When I am in the Divine Liturgy, I am beginning to understand that I am not attending a service of “remembering” the crucifixion of Christ, and definitely not “re-crucifying” Him. God Forbid! That is biblically unthinkable. When I stand in the Nave of the Church in the Divine Service, I am experiencing the actual Crucifixion, in a mystery. As St Symeon proclaims, “O Awesome wonder!” For this reason I have no problem seeing Jesus depicted on the cross.

Lastly, I have come to learn that Jesus was not some kind of cosmic scapegoat that suffered at the hands of the Father, taking our punishment. He did in fact suffer our penalty of Death, but it was not wrath that He suffered. That cross, while it was a shame, it was also an open victory over and throwing down of the enemies of God. The Crucifixion went far beyond suffering, as a thing to sorrow over. While we do sorrow for our sins, and at the thought of the Pure One of God dying on our behalf, we see the Cross of Christ as His victory over death. His resurrection is the ultimate culmination of that victory, but He triumphed on the Cross too. So for that reason also, I do not see a problem with having Christ depicted as on the Cross.

No, it is not a failure to understand the Resurrected Christ, it is the fullest understanding of Him. If I was so qualified (which I am not) and had all the space in the world to write, I could not begin to touch on the mystery of the cross. As I grow along this journey, I continue to find new joys and wonders that are the Orthodox Christian Faith. If anyone knows the actual hymn reference that I mentioned above about Christ omnipresence, please let me know what it is, and where I can find it. Thanks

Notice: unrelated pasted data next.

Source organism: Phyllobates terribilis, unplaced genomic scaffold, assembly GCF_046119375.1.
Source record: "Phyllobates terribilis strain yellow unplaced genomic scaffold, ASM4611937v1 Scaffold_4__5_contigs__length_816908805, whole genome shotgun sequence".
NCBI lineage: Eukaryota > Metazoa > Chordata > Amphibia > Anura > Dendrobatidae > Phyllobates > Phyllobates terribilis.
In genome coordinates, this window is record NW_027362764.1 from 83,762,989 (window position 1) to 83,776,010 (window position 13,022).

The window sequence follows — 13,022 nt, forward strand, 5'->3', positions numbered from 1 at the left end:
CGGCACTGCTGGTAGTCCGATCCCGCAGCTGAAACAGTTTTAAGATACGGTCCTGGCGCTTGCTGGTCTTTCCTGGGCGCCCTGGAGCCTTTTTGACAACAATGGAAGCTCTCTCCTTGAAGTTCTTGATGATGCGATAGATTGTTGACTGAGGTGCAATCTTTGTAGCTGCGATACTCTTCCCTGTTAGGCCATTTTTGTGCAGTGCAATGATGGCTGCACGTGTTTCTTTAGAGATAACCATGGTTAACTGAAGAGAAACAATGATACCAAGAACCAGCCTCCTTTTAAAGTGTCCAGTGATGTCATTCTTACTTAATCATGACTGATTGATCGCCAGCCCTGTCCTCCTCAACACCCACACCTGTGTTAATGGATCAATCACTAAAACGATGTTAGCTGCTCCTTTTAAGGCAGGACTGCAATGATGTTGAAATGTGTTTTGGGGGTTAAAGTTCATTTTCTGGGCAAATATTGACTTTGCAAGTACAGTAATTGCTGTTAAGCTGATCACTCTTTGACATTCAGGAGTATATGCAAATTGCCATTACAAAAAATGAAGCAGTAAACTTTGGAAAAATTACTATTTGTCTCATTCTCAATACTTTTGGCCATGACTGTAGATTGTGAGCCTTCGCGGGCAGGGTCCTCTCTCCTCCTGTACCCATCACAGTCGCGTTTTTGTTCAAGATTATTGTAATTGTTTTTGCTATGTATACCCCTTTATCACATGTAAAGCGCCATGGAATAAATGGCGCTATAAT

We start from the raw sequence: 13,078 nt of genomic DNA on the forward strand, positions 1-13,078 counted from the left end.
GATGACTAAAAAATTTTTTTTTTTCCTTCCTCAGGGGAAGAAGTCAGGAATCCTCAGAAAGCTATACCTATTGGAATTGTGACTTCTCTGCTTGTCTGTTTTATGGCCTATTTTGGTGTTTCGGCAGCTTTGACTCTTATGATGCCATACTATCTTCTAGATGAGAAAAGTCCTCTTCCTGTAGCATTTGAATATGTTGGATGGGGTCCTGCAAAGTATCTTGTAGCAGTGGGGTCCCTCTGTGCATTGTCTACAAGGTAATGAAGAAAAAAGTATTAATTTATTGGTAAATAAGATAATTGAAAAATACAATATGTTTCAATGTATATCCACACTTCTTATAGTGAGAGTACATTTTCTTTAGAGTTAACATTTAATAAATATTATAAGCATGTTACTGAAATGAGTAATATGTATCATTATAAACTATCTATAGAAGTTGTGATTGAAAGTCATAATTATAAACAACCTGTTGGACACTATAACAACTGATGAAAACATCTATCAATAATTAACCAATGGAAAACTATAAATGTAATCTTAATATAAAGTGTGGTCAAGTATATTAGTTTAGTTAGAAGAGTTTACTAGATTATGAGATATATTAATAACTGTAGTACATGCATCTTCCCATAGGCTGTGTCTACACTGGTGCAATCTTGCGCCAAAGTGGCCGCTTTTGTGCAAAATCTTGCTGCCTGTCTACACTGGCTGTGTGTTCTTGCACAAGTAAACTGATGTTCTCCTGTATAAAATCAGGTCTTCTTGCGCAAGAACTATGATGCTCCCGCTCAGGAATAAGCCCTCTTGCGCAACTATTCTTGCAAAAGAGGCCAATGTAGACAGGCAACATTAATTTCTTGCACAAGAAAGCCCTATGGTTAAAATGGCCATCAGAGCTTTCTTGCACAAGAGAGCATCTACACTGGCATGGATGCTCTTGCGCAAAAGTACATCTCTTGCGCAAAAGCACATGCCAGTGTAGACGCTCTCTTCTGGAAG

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6 Comments leave one →
  1. karina permalink
    November 15, 2010 8:57 pm

    Very interesting. I have read a couple of your blogs. Are you orthodox? Were you raised orthodox? I was baptized serbian orthodox.
    Just curious. You don’t sEe many orthodox around:)

    • November 15, 2010 9:27 pm

      I am actually a catechumen, and look forward to entering the Church as soon as I can under the direction of my priest. There are not very many Orthodox in the U.S. but the numbers are growing. There is a Serbian Orthodox parish I have heard about in San Diego that I am very interested in seeing. As a matter of fact, it was a contact I made with a Serbian Orthodox man that helped me in my journey toward the Orthodox Christian faith.
      Thanks for your comment. I wish more people did.

  2. Darlene permalink
    November 16, 2010 4:11 pm

    Jeremiah,

    This post has such meaning and depth. As an Evangelical Protestant (EP), I thought that the Atonement was an elementary doctrine and that as one matured in the faith, they were to move on to deeper matters of the faith. I think the reason was because once a person “accepted Christ” and His death on the cross for their sins, it was a once and done act.